February 23, 2012

In which I have a “connection” at the library

It’s not every day that the library assistant gets to turn the question back on her patrons: “Do you have a recommendation?” But that’s just what I did a few weeks ago at work. I asked fifteen unsuspecting library goers and one book drop if they could recommend a book to me for the eighth round of my Year of Reading at Your Mercy. Fourteen of them answered me. Here is what they wanted me to read:

  • Unbroken by Laura Hillenbrand, picked by a woman named Margaret
  • Flight of the Intruder by Stephen Coonts, picked by a man named Donald
  • Evergreen by Belva Plain, picked by a woman named JoAnn
  • Oryx and Crake by Margaret Atwood, picked by my friend Honor, who happened to bring my godson Cal to Baby Bookworms at the library that Friday! (She’s picked this book twice now. It must be amazing.)
  • The Way We Live Now by Anthony Trollope, picked by a woman named Karen
  • The French Connection by Robin Moore, picked by a man named Kevin
  • 1491 by Charles C. Mann, picked by a woman named Shirley
  • V is for Vengeance by Sue Grafton, picked by one of of our former adult volunteers, Jonna
  • The Last Battle by C.S. Lewis, picked by our teen volunteer Robbie’s mom, Tanya
  • Mere Christianity by C.S. Lewis, picked by our stellar teenage volunteer, Robbie, himself (He had no idea his mom had also picked a C.S. Lewis.)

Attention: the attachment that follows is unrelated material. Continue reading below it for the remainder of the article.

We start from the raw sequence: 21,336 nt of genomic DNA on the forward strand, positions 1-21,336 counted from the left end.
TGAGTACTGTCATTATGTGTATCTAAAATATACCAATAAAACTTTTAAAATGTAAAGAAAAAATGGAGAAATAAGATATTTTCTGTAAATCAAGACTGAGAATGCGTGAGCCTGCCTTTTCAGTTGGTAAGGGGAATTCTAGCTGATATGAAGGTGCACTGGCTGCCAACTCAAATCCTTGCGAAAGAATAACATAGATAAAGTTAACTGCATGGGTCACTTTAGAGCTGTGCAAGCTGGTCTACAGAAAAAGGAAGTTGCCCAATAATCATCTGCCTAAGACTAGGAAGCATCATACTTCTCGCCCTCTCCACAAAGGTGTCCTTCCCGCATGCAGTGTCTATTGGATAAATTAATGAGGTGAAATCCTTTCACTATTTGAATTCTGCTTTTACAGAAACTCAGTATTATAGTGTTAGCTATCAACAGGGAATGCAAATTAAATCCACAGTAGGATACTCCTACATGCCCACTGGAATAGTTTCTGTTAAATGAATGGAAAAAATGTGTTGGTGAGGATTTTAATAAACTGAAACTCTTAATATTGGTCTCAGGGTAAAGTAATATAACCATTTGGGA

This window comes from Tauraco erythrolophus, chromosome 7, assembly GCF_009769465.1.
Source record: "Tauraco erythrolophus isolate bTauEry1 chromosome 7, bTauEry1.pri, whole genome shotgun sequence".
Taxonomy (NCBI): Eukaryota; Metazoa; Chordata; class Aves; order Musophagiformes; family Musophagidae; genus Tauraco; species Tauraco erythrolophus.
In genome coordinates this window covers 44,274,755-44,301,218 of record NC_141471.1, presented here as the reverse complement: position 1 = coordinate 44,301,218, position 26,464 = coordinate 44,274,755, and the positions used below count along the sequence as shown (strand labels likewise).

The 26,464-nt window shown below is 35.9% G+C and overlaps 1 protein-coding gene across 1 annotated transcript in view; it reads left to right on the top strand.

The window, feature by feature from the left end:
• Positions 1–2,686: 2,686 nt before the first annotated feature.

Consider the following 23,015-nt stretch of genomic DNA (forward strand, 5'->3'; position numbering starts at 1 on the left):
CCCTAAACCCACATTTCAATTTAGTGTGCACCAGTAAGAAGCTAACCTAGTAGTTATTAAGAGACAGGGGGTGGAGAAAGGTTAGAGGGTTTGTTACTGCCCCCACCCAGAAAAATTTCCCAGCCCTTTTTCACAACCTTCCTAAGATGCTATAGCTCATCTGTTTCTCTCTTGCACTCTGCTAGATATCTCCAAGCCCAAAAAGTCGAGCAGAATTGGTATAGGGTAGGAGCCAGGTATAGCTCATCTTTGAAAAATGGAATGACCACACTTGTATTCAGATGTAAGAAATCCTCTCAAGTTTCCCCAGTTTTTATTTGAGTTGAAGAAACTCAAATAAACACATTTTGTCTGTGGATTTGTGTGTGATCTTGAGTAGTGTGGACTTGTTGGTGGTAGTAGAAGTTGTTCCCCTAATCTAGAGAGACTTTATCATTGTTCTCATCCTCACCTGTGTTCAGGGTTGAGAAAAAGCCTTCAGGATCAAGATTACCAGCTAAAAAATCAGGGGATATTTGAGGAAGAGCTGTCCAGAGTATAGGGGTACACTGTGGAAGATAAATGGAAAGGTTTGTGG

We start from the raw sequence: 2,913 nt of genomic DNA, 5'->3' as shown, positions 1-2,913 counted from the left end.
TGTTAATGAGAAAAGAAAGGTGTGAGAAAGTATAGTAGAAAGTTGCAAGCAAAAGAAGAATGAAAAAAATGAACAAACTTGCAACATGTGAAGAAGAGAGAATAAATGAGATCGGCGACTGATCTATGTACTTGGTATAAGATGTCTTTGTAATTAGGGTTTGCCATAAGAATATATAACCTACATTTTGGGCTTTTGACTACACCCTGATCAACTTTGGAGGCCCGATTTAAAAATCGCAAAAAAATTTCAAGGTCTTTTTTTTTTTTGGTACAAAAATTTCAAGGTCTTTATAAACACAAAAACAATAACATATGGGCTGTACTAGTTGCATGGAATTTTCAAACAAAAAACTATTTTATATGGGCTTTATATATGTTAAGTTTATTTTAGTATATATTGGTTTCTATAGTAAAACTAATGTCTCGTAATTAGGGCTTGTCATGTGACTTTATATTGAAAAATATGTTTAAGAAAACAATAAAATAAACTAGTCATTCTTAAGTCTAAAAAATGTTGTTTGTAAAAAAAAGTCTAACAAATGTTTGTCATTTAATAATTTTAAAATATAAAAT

• The Night Circus by Erin Morgenstern, picked by one of our most notoriously well-read regulars, Gail
  • Born of Night by Sherrilyn Kenyon, picked by one of our adult volunteers, Tracy
  • Washed in the Blood by Lisa Alther, picked by a woman named Janice, who comes every Friday to gather books for her grandchildren
  • One Thousand White Women by Jim Fergus, plucked from the book drop for me by my dear coworker, Penny

Unbroken
Flight of the Intruder
Evergreen
Oryx and Crake
The French Connection
1491
"V" is for Vengeance
The last battle
The Night Circus
Born of the Night
Washed in the blood
One thousand white women

I don’t know why it was surprising, but the process of asking my own library patrons for recommendations was the most entertaining “polling” so far, perhaps because most of them, as library users, were happy to talk books and to be asked about their own reading—and perhaps because I had other library staff available with whom I could discuss the picks all day long. (These “other library staff” may or may not have been as entertained as I was by said “discussing.”) Anyway, at the end of the work day, I asked Robbie, who recommended Mere Christianity (above), to pull a slip from my hat. And the slip read: The French Connection.